Powell County is a rural county located in the western part of the state.  About 38% of land in Powell County is classified as farm land.

Overview

Population
6,968
County Size (acres)
1,488,674
Land in Farms (%)
38.4
Number of Farms
254
Median Farm Size (acres) 305
Average Farm Size (acres) 2,253

 

 

 

 

 

 
Source: Census of Agriculture: Table 1: County Summary Highlights: 2017

Farm Revenue

Farm revenue (which includes the market value of products sold, government payments, and farm-related income) topped $33 million while production expenses were $26 million.  Government payments were 1.1% of farm revenues.

Market Value of Products Sold
$31,845,000
Government Payments
$377,000
Farm-Related Income
$1,272,000
Total Farm Production Expenses
$26,112,000
Net Farm Cash Income $7,382,000



 

 

 

Source: Census of Agriculture: Tables 2, 3, 4, 5 and 6:  2017   

Taxation

he market value of all property in Powell County was approximately $849 million in 2019.  The taxable value assigned by the Montana Department of Revenue was $18 million.  Agricultural Property (as defined by Montana Department of Revenue as Class 3 Property) comprised 6% of the county's taxable value.

Property Tax Summary
2019
2014
Market Value of Property $849,747,099 $640,024,833
Taxable Value of All Property $18,417,428 $14,531,062
Taxable Value ofAgricultural Property $1,194,456 $1,129,094
Ag Taxable Value as % of All Property 6% 8%



 

 

 

Source: Montana Dept. of Rev. Montana Taxes by County in2018and Montana Taxes by County in2014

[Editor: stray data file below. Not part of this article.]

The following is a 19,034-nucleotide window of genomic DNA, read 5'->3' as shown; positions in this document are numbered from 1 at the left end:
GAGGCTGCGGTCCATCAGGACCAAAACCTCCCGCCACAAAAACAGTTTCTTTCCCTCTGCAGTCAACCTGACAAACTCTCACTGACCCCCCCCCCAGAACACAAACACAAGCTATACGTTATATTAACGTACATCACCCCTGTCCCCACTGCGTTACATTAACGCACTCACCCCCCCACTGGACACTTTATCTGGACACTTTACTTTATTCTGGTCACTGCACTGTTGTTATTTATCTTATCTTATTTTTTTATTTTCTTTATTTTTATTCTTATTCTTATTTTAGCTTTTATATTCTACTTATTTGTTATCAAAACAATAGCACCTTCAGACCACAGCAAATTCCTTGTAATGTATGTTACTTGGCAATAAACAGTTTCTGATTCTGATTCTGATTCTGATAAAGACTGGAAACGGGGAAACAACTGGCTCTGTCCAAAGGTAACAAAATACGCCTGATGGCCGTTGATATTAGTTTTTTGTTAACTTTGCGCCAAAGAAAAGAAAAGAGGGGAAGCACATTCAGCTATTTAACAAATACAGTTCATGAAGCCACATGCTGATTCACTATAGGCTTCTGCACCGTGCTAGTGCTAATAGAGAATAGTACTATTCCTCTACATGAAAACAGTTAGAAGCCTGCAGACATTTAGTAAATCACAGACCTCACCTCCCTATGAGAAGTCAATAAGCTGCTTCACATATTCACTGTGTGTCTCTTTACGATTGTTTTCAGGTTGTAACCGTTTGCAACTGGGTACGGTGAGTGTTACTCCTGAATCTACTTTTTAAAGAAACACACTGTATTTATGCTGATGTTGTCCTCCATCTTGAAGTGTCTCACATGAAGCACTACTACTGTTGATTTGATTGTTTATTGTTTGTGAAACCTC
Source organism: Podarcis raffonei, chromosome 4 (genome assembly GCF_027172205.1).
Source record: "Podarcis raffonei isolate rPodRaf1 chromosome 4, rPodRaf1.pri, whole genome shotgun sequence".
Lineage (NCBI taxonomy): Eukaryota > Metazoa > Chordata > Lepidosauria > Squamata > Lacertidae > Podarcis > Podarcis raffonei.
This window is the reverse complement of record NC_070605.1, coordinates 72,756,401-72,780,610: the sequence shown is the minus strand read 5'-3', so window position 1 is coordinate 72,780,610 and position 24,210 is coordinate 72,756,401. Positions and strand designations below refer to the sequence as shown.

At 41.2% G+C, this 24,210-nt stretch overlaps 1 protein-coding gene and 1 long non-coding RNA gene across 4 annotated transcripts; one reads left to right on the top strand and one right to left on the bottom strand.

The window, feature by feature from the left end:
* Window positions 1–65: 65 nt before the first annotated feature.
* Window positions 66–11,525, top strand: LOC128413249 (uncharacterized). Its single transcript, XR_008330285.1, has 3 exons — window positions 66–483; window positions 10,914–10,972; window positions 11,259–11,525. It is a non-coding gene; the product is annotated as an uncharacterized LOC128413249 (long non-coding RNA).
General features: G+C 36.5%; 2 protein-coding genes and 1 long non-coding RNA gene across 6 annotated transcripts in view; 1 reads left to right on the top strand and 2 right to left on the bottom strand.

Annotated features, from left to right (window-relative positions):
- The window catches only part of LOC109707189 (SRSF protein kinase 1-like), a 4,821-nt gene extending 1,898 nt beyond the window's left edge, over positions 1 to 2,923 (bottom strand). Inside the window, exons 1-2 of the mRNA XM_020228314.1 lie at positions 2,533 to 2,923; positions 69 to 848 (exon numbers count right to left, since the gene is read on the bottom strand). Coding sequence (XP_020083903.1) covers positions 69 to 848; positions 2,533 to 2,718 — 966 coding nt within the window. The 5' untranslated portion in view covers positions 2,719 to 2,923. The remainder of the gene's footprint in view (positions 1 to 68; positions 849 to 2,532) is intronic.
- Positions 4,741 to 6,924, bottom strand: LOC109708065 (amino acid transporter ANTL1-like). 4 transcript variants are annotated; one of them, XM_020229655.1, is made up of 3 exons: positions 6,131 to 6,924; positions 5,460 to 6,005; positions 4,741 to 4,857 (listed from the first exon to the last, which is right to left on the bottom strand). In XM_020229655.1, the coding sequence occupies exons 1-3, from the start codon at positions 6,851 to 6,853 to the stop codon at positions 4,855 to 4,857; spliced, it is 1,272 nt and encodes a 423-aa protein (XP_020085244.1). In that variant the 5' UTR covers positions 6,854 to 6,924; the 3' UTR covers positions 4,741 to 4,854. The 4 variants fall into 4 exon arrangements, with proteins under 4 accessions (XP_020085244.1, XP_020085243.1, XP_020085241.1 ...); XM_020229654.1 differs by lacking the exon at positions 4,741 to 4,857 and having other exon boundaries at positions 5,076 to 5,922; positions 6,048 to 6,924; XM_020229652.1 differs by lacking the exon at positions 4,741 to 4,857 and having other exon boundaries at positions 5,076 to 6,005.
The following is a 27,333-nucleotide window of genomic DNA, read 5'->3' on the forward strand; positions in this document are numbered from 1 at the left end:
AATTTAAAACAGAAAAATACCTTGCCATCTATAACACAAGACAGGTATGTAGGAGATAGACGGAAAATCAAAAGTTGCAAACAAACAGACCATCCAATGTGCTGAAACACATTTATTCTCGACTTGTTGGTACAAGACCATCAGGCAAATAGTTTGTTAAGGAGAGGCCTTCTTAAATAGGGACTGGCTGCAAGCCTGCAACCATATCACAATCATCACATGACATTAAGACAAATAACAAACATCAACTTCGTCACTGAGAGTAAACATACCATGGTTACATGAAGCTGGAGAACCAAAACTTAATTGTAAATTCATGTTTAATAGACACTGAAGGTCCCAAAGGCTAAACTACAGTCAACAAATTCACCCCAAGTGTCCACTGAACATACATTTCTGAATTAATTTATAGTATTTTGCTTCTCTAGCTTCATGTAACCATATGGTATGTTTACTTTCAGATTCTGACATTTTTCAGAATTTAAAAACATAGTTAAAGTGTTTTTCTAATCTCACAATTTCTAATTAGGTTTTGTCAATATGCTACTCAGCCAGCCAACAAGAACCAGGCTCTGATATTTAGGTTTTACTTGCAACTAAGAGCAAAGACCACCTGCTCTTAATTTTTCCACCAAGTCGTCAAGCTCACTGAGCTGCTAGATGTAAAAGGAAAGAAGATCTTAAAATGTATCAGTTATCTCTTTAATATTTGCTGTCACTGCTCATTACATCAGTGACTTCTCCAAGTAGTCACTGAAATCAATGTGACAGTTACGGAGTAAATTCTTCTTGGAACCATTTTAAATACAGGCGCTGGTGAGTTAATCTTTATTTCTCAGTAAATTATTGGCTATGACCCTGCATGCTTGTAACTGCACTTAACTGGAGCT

Market Value of Crops and Livestock 

After adjusting for inflation, the market value of crops increased by 91%, while the market value of livestock increased by 7%, from 1997 to 2017.

Market Value of Crops and Livestock-Powell County

Sources: Census of Agriculture: Table 1: County Summary Highlights: 2017 and St. Louis Fed Producer Price Index

Crops and Livestock

Cattle (74%) and hay (20%) comprised 94% of total crop and livestock sales in 2017.


Crops and Livestock-Powell County

Source: Census of Agriculture:  Table 2: County Summary Highlights: 2017

Farm Size by Acres 

The percentage of smaller farms, less than 500 acres, decreased from 61% to 57%, while the percentage of larger farms, 500 acres or more, increased from 39% to 43% from 2012 to 2017.

Farm Size
by Acres
2017 2012
Number of
Farms

%
Number of
Farms

%
1 to 9 23 9 27 10
10 to 49 39 15 55 21
50 to 179 45 18 41 16
180 to 499     39 15 38 14
500 to 999 35 14 23 9
1,000 or more 73 29 79 30
TOTAL 254 100 263 100
Source: Census of Agriculture:  Table 2: County Summary Highlights: 2017

Farm Size by Sales

The percentage of the smallest farms with less than $100,000 in sales decreased slightly from 76% to 75%, while the percentage of the largest farms with sales of $100,000 or more increased from 24% to 25% from 2012 to 2017.

Farm Size 
by Sales
2017 2012
Number of 
Farms

%
Number of 
Farms

%
Less than 2,500 90 35 92 35
2,500 to 4,999 19 7 20 8
5,000 to 9,999 25 10 23 9
10,000 to 24,999 19 7 28 11
25,000 to 49,999 19 7 13 5
50,000 to 99,999 18 7 25 10
100,000 or more 64 25 62 24
TOTAL 254 100 263 100

Source: Census of Agriculture: Table 1: County Summary Highlights: 2017  

Tillage and Land Use

The percentage of farms using no till, reduced tillage, intensive tillage or cover crops decreased from 2012 to 2017.

Tillage
2017 2012
Number of 
Farms

%
Number of